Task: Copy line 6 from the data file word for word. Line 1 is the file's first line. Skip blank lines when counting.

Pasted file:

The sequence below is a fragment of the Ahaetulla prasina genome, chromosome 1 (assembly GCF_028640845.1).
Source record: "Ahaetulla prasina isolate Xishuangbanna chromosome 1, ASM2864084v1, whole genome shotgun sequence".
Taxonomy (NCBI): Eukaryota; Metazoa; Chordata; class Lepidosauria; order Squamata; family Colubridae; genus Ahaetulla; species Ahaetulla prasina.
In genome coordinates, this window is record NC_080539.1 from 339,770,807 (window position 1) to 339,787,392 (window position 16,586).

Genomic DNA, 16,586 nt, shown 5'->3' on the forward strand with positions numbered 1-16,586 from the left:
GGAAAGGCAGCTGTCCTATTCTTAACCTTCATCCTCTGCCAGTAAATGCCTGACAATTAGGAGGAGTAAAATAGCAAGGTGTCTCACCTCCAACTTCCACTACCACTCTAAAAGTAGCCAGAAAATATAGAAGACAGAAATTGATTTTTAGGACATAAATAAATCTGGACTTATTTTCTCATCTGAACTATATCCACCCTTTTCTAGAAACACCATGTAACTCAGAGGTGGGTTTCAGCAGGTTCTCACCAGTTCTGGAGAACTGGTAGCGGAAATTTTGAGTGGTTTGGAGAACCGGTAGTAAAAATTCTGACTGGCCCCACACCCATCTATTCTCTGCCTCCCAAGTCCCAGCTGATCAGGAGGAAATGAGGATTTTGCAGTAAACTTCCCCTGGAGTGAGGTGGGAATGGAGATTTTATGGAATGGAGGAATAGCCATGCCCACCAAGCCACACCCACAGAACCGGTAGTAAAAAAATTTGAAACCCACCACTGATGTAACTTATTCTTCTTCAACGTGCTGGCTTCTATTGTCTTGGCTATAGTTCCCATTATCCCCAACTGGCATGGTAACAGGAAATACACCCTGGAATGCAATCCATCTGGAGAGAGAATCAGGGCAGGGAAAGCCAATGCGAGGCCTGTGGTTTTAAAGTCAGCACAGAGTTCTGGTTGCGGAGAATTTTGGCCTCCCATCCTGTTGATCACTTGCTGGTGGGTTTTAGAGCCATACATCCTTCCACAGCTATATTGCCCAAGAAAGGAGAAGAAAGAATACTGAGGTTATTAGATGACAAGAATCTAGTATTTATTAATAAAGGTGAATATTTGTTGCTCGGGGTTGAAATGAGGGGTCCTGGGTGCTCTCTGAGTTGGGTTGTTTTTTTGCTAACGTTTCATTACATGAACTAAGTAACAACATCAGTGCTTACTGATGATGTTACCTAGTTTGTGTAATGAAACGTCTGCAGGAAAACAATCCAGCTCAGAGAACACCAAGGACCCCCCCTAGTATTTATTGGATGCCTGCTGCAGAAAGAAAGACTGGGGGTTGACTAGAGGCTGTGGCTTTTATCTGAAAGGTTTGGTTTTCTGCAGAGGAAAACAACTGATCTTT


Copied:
GGAAAGGCAGCTGTCCTATTCTTAACCTTCATCCTCTGCCAGTAAATGCCTGACAATTAGGAGGAGTAAAATAGCAAGGTGTCTCACCTCCAACTTCCACTACCACTCTAAAAGTAGCCAGAAAATATAGAAGACAGAAATTGATTTTTAGGACATAAATAAATCTGGACTTATTTTCTCATCTGAACTATATCCACCCTTTTCTAGAAACACCATGTAACTCAGAGGTGGGTTTCAGCAGGTTCTCACCAGTTCTGGAGAACTGGTAGCGGAAATTTTGAGTGGTTTGGAGAACCGGTAGTAAAAATTCTGACTGGCCCCACACCCATCTATTCTCTGCCTCCCAAGTCCCAGCTGATCAGGAGGAAATGAGGATTTTGCAGTAAACTTCCCCTGGAGTGAGGTGGGAATGGAGATTTTATGGAATGGAGGAATAGCCATGCCCACCAAGCCACACCCACAGAACCGGTAGTAAAAAAATTTGAAACCCACCACTGATGTAACTTATTCTTCTTCAACGTGCTGGCTTCTATTGTCTTGGCTATAGTTCCCATTATCCCCAACTGGCATGGTAACAGGAAATACACCCTGGAATGCAATCCATCTGGAGAGAGAATCAGGGCAGGGAAAGCCAATGCGAGGCCTGTGGTTTTAAAGTCAGCACAGAGTTCTGGTTGCGGAGAATTTTGGCCTCCCATCCTGTTGATCACTTGCTGGTGGGTTTTAGAGCCATACATCCTTCCACAGCTATATTGCCCAAGAAAGGAGAAGAAAGAATACTGAGGTTATTAGATGACAAGAATCTAGTATTTATTAATAAAGGTGAATATTTGTTGCTCGGGGTTGAAATGAGGGGTCCTGGGTGCTCTCTGAGTTGGGTTGTTTTTTTGCTAACGTTTCATTACATGAACTAAGTAACAACATCAGTGCTTACTGATGATGTTACCTAGTTTGTGTAATGAAACGTCTGCAGGAAAACAATCCAGCTCAGAGAACACCAAGGACCCCCCCTAGTATTTATTGGATGCCTGCTGCAGAAAGAAAGACTGGGGGTTGACTAGAGGCTGTGGCTTTTATCTGAAAGGTTTGGTTTTCTGCAGAGGAAAACAACTGATCTTT